Plastic Bags, or Paper? Here’s What to Consider When You Hit the Grocery Store

Plastic Bags, or Paper? Here’s What to Consider When You Hit the Grocery Store
Fonte: The New York Times

WASHINGTON — The decision by New York State to ban single-use plastic bags from retail stores makes it a good time to revisit everyone’s favorite environmental quandary: paper or plastic?

Unfortunately, there’s not a simple answer on whether paper or plastic bags are better for the environment. They both have downsides, but there are a few broad lessons to keep in mind when you’re hitting the grocery store.

Plastic bags, which often take centuries to decompose, can create a dreadful waste problem even though they’re far from the largest source of plastic waste in America — about 12 percent of the total.

On the other hand, paper bags typically require more energy and greenhouse gas emissions to produce, which isn’t great from a global warming standpoint.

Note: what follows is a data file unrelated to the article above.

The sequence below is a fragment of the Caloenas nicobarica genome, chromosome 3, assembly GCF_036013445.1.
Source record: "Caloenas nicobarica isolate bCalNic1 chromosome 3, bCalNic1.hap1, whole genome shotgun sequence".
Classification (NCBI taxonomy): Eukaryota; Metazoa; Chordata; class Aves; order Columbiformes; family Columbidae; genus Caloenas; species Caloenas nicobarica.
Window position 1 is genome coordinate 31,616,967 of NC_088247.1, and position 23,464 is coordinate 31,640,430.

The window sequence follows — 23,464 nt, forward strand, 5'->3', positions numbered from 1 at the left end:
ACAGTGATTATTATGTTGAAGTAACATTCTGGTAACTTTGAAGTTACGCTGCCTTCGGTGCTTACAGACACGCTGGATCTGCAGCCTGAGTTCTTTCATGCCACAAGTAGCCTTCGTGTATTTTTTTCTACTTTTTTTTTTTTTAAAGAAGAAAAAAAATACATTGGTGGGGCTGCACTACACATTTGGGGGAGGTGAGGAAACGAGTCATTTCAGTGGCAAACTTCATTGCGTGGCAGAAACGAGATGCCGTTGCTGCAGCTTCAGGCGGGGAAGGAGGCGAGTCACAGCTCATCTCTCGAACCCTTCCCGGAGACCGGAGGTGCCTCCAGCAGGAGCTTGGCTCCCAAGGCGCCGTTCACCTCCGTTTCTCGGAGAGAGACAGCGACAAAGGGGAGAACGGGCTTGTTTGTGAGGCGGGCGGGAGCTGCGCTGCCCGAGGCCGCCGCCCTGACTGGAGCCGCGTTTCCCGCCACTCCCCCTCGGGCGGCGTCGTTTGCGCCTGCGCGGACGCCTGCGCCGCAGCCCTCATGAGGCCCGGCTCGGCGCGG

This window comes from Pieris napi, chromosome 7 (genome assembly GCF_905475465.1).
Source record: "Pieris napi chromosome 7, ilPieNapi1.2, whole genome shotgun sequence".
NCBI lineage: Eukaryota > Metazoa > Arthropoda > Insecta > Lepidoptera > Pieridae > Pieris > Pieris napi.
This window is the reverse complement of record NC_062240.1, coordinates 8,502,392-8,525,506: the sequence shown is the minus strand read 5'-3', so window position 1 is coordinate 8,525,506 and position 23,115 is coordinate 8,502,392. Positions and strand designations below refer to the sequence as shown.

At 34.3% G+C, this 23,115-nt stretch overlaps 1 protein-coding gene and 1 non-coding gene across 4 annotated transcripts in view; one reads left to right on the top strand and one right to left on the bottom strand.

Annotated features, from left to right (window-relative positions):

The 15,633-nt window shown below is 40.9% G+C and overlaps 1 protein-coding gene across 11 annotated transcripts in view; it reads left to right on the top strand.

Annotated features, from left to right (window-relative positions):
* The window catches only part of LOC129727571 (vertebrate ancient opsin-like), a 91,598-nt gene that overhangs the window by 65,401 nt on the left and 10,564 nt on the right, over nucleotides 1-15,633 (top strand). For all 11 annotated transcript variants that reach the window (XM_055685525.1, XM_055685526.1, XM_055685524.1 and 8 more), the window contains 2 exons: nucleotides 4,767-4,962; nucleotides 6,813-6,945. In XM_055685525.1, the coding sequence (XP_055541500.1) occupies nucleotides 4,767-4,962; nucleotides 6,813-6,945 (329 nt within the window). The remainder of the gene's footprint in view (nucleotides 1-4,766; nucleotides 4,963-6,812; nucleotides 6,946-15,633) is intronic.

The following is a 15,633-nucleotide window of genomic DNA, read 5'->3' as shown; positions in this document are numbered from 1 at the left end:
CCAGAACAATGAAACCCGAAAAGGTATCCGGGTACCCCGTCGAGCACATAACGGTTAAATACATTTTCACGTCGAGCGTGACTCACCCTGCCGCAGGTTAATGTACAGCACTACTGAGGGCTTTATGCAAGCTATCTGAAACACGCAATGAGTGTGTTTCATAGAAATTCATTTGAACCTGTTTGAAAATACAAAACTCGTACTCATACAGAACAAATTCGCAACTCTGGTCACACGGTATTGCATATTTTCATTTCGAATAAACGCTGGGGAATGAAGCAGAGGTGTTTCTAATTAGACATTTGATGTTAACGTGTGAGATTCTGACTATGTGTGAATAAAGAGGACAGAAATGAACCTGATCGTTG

Reusable bags can be a decent compromise, provided you hold onto them and use them often. Ultimately, though, what you put inside the bag, particularly your food choices, will most likely matter a lot more for the environment than what type of bag you use.

The trouble with plastic bags: litter
American shoppers use more than 100 billion lightweight polyethylene plastic bags each year, and only a small portion are ever recycled. Most recycling centers can’t deal with them — they just clog up the machinery — and so the majority of plastic bags end up in landfills, where they can take up to 1,000 years to degrade.

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